A Beautiful 1880s Geography Game for the "Rising Generation"

Historical Treasures, Oddities, And Delights
Feb. 24 2014 10:00 AM

A Beautiful 1880s Geography Game for the "Rising Generation"

The Vault is Slate's history blog. Like us on Facebook, follow us on Twitter @slatevault, and find us on Tumblr. Find out more about what this space is all about here.

This map is from a geographical game meant for children, published in the 1880s. The game starts in Hartford, Conn.—the location of the publishing company that sold the set—and proceeds westward via a northerly route, and then back east via a tour of the South, ending up in New York City after 200 total possible “stops.”

The beautiful game board reflected a then-current vision of the kinds of “rambles” that would intrigue a childish populace weaned on Western dime novels and adventure stories. Miners, cowboys, and teepees feature heavily. The bottom left-hand corner features an inset tableau of a group of Native Americans watching a train pass by, with sadness in their faces—a common motif at the time, as people justified the development of the West as an inevitable fact of life.

Advertisement

The Internet Archive has a digitized version of the Harvard College Library’s copy of the instructions for the game. Gameplay appears not to have required any geographical knowledge. Players spin a teetotum and “travel” to the number indicated by their spin. The person in charge reads the paragraph of geographical information in the guidebook that corresponds to the place marked by the number, while the players listen.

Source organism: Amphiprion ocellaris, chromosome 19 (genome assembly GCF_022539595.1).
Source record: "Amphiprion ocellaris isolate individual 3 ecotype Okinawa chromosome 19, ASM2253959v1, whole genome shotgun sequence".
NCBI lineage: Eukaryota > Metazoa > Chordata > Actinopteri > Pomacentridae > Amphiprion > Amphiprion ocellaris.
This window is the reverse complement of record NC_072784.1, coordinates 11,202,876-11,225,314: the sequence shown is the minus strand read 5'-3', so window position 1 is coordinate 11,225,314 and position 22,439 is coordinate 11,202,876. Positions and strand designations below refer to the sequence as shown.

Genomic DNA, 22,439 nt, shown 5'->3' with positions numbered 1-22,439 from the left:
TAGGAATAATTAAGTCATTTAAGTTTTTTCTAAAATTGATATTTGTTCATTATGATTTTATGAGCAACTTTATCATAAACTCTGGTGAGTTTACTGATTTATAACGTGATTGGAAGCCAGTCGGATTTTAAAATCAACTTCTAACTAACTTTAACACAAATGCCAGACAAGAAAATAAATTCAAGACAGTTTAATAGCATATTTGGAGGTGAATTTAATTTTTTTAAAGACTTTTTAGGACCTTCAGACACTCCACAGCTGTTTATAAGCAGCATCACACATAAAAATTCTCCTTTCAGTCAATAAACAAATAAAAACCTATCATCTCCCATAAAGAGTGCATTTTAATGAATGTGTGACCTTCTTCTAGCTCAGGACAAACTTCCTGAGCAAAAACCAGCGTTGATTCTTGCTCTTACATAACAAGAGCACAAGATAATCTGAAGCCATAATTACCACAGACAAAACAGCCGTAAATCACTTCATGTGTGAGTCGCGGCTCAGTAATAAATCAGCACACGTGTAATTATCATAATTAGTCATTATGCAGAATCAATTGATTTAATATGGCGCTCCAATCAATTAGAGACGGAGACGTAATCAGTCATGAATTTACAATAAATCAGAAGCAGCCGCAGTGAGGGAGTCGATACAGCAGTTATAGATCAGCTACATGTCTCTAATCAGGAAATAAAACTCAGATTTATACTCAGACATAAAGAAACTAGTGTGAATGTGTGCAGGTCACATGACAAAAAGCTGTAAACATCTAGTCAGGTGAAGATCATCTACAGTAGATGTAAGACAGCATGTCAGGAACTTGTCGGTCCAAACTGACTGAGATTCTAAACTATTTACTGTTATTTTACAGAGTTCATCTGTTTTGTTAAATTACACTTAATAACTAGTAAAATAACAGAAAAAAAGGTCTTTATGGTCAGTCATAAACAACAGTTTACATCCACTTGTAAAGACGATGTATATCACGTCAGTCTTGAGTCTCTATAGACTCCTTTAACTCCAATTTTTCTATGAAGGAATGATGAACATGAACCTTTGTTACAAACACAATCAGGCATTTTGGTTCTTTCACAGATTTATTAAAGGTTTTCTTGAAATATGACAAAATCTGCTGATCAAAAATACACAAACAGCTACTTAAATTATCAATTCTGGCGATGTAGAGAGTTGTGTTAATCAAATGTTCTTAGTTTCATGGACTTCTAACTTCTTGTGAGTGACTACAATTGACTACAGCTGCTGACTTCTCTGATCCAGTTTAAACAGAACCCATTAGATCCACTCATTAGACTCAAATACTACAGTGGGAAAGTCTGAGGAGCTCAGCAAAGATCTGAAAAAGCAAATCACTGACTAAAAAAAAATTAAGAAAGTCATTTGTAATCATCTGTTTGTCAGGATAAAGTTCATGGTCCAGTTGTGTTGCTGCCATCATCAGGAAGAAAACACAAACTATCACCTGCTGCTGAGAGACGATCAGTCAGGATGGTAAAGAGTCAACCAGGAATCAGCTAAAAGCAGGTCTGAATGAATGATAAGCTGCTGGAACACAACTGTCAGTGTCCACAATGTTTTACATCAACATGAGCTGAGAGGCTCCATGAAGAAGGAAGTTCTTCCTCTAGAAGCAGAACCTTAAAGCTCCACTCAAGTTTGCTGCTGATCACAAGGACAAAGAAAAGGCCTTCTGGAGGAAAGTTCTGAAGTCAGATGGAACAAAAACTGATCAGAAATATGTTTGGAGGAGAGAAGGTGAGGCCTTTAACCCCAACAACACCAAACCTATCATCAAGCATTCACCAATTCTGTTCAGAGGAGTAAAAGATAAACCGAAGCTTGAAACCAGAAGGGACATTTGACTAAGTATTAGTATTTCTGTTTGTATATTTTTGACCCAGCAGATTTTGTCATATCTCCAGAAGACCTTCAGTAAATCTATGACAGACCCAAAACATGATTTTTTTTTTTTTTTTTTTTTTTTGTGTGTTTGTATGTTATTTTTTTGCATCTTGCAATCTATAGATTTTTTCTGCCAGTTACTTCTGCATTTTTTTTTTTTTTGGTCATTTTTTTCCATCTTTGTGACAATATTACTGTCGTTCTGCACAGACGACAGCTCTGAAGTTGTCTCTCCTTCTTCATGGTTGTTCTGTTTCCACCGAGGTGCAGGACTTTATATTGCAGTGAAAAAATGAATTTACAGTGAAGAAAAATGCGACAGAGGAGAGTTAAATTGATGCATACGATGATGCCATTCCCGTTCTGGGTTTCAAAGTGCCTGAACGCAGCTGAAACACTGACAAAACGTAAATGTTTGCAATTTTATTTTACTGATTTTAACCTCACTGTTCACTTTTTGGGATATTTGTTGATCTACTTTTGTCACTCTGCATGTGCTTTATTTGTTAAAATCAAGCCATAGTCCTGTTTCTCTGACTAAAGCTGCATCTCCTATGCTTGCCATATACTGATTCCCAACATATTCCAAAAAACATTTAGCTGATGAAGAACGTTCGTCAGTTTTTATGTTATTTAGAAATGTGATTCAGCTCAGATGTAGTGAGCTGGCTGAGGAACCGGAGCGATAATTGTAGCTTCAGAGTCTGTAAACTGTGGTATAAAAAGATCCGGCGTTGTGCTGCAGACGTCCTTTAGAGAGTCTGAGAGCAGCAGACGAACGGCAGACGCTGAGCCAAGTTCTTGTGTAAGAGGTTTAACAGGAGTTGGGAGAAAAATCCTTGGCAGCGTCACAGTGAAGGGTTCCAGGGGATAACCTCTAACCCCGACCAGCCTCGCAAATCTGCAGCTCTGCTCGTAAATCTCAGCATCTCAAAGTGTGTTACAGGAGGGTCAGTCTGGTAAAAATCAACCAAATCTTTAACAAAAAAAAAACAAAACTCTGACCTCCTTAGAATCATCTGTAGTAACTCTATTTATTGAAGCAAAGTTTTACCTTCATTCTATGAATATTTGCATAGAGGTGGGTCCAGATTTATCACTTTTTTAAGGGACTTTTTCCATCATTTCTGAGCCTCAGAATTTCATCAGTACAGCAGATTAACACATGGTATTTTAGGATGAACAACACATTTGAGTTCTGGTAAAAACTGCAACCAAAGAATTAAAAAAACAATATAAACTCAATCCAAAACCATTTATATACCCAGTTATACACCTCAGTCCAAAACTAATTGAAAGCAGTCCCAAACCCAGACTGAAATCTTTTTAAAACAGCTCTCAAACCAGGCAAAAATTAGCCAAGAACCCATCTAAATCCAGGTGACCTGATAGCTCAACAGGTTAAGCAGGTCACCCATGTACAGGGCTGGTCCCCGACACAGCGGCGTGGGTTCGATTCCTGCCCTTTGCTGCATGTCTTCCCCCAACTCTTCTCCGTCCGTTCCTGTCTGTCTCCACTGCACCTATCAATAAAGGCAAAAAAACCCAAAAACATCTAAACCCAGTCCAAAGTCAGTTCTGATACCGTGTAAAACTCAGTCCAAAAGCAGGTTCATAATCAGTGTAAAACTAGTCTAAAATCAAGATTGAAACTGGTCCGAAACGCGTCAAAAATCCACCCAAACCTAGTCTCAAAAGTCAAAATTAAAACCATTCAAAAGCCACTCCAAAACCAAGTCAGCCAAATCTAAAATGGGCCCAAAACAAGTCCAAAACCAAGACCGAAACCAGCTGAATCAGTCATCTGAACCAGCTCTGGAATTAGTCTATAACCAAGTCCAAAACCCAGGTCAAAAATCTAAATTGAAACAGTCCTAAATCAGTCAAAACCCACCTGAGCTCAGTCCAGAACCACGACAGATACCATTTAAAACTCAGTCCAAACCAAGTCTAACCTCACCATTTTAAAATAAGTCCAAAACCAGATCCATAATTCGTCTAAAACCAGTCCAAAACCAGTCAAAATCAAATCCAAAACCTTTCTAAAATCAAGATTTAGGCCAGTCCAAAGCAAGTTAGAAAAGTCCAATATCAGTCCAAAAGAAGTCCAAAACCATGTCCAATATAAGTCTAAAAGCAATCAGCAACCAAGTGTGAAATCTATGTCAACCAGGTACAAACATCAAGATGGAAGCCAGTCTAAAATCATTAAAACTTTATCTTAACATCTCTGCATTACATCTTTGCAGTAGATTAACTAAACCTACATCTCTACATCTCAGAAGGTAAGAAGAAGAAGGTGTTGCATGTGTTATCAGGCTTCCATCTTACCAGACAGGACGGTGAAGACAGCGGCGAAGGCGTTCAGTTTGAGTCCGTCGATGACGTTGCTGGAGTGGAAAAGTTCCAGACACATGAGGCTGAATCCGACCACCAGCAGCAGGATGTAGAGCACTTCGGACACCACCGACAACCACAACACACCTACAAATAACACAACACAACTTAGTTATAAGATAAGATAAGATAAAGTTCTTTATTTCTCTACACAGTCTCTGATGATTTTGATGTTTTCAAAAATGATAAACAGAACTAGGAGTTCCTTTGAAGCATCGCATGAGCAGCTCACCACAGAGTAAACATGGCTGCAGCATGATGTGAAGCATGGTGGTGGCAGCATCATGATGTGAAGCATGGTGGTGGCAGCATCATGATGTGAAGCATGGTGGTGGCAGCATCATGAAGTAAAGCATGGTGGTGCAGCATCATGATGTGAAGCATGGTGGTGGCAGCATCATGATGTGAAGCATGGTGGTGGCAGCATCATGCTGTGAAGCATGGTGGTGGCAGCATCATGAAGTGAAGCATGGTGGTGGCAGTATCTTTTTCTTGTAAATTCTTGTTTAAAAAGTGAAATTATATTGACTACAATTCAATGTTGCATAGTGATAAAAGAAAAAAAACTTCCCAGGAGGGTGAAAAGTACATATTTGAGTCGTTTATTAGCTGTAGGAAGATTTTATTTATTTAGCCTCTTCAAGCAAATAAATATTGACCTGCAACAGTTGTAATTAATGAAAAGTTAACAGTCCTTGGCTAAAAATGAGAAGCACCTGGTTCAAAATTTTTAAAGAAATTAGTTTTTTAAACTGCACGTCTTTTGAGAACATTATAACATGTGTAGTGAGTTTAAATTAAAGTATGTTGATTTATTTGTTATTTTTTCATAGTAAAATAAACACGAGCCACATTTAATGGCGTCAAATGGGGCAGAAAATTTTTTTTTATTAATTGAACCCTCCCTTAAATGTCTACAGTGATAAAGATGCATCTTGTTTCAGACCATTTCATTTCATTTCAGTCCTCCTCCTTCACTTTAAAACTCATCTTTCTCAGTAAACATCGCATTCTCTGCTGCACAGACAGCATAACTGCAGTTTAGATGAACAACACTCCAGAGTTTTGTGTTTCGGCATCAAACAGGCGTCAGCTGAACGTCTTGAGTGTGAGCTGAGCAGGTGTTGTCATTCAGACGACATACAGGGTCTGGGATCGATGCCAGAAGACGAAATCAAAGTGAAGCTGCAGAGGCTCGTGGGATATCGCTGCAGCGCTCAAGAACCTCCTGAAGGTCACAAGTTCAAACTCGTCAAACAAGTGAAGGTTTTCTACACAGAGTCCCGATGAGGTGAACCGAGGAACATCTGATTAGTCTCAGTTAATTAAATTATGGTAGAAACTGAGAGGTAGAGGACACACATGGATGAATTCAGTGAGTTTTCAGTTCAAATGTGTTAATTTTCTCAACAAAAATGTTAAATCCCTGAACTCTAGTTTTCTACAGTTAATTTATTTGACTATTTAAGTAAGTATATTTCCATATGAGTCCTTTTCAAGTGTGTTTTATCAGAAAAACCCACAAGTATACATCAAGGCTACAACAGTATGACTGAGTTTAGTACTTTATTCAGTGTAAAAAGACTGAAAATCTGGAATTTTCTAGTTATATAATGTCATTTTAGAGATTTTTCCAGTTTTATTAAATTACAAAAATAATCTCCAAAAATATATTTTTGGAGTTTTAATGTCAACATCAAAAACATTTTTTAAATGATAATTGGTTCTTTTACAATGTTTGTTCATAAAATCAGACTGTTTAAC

Subsequent spins are subject to a complex numerical scheme, guaranteeing that players move forward, rather than backward. Players’ progress is dictated entirely by luck, making the game a piecemeal geography lecture spiced up with the barest element of suspense.

I first saw this map on the entertaining Big Map Blog. The Library of Congress and the David Rumsey Map Collection each have a copy in their digital archives. Click on the image below to reach a zoomable version. 

RamblesMapFinal

Library of Congress.

Correction, Feb. 25, 2014: This post original misstated the location of the inset tableau. It is on the bottom left-hand corner, not the bottom right-hand corner.

TODAY IN SLATE

Politics

Blacks Don’t Have a Corporal Punishment Problem

Americans do. But when blacks exhibit the same behaviors as others, it becomes part of a greater black pathology. 

I Bought the Huge iPhone. I’m Already Thinking of Returning It.

Scotland Is Just the Beginning. Expect More Political Earthquakes in Europe.

Lifetime Didn’t Think the Steubenville Rape Case Was Dramatic Enough

So they added a little self-immolation.

Two Damn Good, Very Different Movies About Soldiers Returning From War

Medical Examiner

The Most Terrifying Thing About Ebola 

The disease threatens humanity by preying on humanity.

Students Aren’t Going to College Football Games as Much Anymore, and Schools Are Getting Worried

The Good Wife Is Cynical, Thrilling, and Grown-Up. It’s Also TV’s Best Drama.

  News & Politics
Weigel
Sept. 19 2014 9:15 PM Chris Christie, Better Than Ever
  Business
Business Insider
Sept. 20 2014 6:30 AM The Man Making Bill Gates Richer
  Life
Quora
Sept. 20 2014 7:27 AM How Do Plants Grow Aboard the International Space Station?
  Double X
The XX Factor
Sept. 19 2014 4:58 PM Steubenville Gets the Lifetime Treatment (And a Cheerleader Erupts Into Flames)
  Slate Plus
Slate Picks
Sept. 19 2014 12:00 PM What Happened at Slate This Week? The Slatest editor tells us to read well-informed skepticism, media criticism, and more.
  Arts
Brow Beat
Sept. 19 2014 4:48 PM You Should Be Listening to Sbtrkt
  Technology
Future Tense
Sept. 19 2014 6:31 PM The One Big Problem With the Enormous New iPhone
  Health & Science
Bad Astronomy
Sept. 20 2014 7:00 AM The Shaggy Sun
  Sports
Sports Nut
Sept. 18 2014 11:42 AM Grandmaster Clash One of the most amazing feats in chess history just happened, and no one noticed.